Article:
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DuPont research shows potential impact of betaine on metabolism of fat

Zoom in font  Zoom out font Published: 2018-12-21  Views: 11
Core Tip: DuPontNutrition and Health recently released the findings of a research study showing that natural Betafin betaine, a part of the company’s Daniscoportfolio, enhanced the metabolism in fat (adipose) tissue and reduced inflammation in mice being fed a high
Continuing its leading research work in conjunction with the University of Eastern Finland, DuPontNutrition and Health recently released the findings of a research study showing that natural Betafin betaine, a part of the company’s Daniscoportfolio, enhanced the metabolism in fat (adipose) tissue and reduced inflammation in mice being fed a high-fat Western diet.

For over two decades, DuPontscientists have been at the forefront of studying the physiological effects of betaine and developing products that relieve metabolic stress situations in the body, including those caused by consumption of a high-fat diet.

Betaine, a N-trimethylated amino acid, is produced in various plant species as a response to, for instance, environmental stresses such as dehydration. It functions as an essential nutrient for methylation, a key process in metabolism, and is one of the most powerful organic osmolytes found in living organisms (helping cells to adapt to osmotic stresses such as dehydration or fluid excess).

The favourable metabolic changes brought about by betaine feeding included increasing fat tissue carnitine, which may prevent lipid accumulation in fat tissues, and therefore, offers potential benefits in reducing obesity.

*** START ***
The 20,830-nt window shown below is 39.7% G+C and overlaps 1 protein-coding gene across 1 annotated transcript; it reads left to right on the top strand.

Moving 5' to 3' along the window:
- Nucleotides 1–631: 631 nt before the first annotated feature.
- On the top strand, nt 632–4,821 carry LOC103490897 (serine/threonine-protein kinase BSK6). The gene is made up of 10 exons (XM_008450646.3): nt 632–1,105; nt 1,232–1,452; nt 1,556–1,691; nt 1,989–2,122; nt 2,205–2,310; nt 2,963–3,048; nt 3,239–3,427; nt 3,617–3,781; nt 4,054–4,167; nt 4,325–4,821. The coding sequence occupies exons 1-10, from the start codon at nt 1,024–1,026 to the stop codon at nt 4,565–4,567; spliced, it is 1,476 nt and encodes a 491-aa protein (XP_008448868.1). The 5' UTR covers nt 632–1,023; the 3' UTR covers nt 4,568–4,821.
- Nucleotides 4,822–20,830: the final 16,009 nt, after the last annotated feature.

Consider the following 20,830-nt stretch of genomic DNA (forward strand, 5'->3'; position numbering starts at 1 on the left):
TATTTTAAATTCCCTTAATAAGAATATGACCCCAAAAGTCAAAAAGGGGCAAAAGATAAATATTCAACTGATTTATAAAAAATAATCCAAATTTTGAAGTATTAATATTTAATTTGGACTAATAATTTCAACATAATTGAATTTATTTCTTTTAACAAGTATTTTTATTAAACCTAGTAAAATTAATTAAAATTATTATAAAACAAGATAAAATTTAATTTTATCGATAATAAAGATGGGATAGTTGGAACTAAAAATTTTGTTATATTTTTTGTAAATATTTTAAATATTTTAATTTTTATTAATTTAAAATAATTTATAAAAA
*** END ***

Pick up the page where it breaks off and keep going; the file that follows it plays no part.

“Our previous in-vitro adipose tissue experiments indicated that betaine reduces inflammation caused by hypoxia, and in the current study, we were able to see the same response in the in-vivo obesity model,” said Kaisa Airaksinen, senior scientist, DuPont Nutrition and Health.

“This study exemplifies DuPont’s commitment to long-term science behind our products,” said the company’s Kirsti Tiihonen.

“Betaine is an example of the research we have been performing in Kantvik, Finland, for over 20 years using our own pre-clinical modelling expertise and the collaboration with external partners in the areas of omics techniques as well as clinical trials,” she added.

Among the study’s other achievements was the comparison of adipose tissue gene expression and non-targeted metabolite profiles.

“While this study was conducted on animals, the metabolic effects are presumably in line with what could be seen in humans,” said Kati Hanhineva of the University of Eastern Finland, adding, “These kinds of study approaches can give more understanding on the metabolic mode of action of products, and how they can impact the health of the human body.”
 
 
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